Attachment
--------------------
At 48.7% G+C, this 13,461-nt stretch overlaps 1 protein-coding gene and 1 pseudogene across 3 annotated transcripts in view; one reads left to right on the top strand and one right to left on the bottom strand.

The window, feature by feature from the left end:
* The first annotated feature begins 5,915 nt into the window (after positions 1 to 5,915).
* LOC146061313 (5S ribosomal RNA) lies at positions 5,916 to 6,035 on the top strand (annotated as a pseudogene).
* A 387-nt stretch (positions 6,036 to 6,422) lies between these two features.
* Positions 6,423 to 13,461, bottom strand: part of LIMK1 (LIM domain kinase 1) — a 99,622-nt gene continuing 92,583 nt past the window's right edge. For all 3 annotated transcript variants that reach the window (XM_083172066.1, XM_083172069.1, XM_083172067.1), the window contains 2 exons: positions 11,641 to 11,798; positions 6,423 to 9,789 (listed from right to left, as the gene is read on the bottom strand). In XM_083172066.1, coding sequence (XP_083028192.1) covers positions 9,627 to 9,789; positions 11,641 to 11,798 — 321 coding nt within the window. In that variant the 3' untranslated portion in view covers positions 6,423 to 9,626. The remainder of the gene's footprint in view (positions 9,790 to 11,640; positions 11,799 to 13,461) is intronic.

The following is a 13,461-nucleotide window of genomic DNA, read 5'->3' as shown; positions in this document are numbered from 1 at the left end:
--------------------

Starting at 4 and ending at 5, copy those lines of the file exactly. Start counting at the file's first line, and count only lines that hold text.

* LOC146061313 (5S ribosomal RNA) lies at positions 5,916 to 6,035 on the top strand (annotated as a pseudogene).
* A 387-nt stretch (positions 6,036 to 6,422) lies between these two features.